Cartoon physics for kids

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Cracked only offers comment voting to subscribing members. If you’re already an awesome Cracked subscriber, click here to login. If we’ve ever made you laugh or think, we now have a way where you can thank and support us! Many of you who are over the age of twenty remember Saturday mornings. Grabbing your box of favorite cereal, a gallon of milk, the TV remote, and sitting down to watch anthropomorphic creatures beat the living shit out of each other. There has been a noticeable decline of cartoon violence since 2001. 2 could be the public outcry from overconcerned soccer moms, accusing cartoons of “warping their children’s minds”.

In the world of cartoon physics, there are no hospital bills, no scars, no dismemberment, and, most importantly, no hangovers. Charlie Chaplin, Laurel and Hardy, the Marx Brothers, the Three Stooges, and Abbot and Costello are the progenitors of cartoon violence. Those men were masters at stretching the limits of slapstick but they are of course still human. With cartoons on the other hand, you’re not bound by the restrictions of human abilities. By emphasizing slapstick humor and burlesque ideals to the nth degree, you create cartoon violence.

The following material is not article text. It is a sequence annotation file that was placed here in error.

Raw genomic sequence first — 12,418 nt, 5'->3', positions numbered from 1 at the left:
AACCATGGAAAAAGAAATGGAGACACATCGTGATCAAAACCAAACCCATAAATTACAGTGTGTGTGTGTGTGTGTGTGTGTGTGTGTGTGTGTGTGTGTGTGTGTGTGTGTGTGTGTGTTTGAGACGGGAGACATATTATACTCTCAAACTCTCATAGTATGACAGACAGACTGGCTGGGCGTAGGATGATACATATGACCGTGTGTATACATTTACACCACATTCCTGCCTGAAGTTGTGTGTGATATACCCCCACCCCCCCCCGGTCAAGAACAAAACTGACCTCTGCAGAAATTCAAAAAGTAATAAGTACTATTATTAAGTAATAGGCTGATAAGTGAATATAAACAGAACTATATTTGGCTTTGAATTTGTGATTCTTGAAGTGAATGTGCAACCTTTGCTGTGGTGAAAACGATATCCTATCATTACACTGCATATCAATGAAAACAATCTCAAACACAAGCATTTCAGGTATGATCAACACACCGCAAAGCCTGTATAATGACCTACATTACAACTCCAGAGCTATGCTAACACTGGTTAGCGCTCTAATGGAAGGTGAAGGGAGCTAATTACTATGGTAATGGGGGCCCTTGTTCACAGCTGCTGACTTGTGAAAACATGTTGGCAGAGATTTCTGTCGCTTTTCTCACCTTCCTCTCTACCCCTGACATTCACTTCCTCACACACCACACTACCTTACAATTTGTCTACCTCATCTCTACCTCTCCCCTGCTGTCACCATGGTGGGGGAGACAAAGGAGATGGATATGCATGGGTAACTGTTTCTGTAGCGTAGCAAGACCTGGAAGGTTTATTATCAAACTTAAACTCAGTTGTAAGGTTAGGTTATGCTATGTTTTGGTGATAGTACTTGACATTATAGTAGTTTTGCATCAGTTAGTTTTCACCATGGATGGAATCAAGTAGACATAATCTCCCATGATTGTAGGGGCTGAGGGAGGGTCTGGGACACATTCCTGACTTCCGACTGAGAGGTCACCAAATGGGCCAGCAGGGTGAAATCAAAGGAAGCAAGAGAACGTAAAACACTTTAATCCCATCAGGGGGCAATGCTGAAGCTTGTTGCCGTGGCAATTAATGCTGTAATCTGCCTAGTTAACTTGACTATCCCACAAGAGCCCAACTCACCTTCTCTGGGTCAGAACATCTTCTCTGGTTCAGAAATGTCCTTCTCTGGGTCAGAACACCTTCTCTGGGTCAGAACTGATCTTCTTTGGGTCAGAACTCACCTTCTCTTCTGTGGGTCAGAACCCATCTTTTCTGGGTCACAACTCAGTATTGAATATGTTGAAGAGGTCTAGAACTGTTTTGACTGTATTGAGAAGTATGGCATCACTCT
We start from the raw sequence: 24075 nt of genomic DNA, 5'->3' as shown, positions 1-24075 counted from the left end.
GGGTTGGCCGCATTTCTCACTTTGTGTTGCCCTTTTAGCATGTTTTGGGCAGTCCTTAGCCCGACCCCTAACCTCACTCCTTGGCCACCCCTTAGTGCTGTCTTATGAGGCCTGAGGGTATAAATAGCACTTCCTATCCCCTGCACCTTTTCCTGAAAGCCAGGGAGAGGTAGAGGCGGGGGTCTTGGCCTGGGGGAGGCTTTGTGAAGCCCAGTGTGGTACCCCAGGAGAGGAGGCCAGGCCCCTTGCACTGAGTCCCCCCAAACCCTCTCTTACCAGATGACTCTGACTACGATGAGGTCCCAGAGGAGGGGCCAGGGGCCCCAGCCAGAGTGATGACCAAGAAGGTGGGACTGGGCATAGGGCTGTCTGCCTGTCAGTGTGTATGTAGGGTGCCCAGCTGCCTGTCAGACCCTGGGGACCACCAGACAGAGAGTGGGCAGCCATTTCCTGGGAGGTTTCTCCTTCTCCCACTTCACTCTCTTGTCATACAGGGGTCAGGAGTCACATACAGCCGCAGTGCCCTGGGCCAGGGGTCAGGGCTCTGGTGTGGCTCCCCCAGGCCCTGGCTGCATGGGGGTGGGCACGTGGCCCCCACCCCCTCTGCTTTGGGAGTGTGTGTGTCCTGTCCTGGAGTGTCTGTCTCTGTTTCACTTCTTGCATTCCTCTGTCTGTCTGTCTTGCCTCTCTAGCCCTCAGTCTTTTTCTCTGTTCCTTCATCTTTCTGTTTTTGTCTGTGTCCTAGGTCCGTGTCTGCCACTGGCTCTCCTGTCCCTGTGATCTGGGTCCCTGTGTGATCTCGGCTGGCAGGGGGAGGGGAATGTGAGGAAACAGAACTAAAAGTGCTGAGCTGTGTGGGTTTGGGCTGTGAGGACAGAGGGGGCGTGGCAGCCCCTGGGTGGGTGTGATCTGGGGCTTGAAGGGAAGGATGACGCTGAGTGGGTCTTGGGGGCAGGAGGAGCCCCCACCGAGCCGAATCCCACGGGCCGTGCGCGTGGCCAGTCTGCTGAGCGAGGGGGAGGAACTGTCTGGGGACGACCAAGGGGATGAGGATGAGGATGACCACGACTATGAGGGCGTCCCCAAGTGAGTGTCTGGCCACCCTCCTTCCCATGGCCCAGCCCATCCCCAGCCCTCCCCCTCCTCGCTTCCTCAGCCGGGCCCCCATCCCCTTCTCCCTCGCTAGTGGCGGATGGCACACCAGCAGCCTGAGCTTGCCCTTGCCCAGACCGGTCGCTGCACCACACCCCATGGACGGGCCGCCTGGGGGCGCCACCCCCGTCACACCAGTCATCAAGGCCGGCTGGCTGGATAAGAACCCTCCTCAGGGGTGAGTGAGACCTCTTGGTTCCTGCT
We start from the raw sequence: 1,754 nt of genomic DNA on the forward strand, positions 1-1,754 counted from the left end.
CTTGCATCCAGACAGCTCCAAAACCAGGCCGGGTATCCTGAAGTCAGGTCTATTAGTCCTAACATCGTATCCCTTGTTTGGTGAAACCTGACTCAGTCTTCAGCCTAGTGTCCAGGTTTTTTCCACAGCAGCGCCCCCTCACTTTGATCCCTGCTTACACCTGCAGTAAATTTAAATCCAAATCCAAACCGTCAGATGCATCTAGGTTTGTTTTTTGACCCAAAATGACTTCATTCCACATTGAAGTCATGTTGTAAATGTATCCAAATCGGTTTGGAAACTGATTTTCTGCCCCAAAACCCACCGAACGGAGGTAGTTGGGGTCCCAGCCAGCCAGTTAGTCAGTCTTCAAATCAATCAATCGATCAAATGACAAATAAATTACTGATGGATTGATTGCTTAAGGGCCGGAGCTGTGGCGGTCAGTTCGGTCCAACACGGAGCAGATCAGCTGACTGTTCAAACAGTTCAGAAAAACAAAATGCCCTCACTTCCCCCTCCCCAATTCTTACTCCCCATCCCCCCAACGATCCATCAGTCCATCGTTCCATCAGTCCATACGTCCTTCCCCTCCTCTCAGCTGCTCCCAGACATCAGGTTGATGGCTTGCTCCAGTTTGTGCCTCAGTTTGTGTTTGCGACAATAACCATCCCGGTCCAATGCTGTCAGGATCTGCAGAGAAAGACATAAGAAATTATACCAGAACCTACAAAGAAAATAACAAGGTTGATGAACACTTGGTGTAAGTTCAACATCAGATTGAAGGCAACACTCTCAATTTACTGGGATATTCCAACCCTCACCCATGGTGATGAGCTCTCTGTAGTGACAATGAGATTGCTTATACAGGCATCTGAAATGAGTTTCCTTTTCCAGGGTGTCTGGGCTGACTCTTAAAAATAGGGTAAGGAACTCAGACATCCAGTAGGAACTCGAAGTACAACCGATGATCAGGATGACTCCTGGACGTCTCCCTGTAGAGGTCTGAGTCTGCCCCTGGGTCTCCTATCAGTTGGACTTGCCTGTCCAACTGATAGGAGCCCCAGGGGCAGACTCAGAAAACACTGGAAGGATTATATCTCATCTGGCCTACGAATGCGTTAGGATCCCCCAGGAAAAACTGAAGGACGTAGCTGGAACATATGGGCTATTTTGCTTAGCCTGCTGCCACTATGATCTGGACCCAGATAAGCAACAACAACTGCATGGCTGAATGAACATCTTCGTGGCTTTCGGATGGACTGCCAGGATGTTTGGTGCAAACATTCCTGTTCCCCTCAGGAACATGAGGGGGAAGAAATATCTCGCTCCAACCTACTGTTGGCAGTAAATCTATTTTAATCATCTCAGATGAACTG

It was an animator at Walt Disney Studios that said, “Animation follows the laws of physics unless it’s funnier otherwise. Chuck Jones was one of the chief animators, writers, producers, and directors for Looney Tunes and Merrie Melodies. In 1962, he started his own production company which began to produce cartoons for MGM, including a new series called Tom and Jerry. If you have a love of cartoons and any common sense at all, you will worship this man for the god that he is.

Tex Avery is responsible for the creation of Droopy Dog, Daffy Duck, and, most importantly, Bugs Bunny. In addition, before the concept of animating tentacle rape was put into action, Tex Avery was responsible for creating cartoons that young men had their first wet dreams about. When it came to style, Tex Avery would be what many people would consider “politically incorrect,” or what some others might consider “Totally racist. He aimed for racial stereotypes in his cartoons like they were going out of style. And, to be fair, they were. Take a look here for an example of Tex Avery’s most notable work, and a cartoon which has been preserved in the National Film Registry at the Library of Congress. Gone are the days when the Looney Tunes played every day.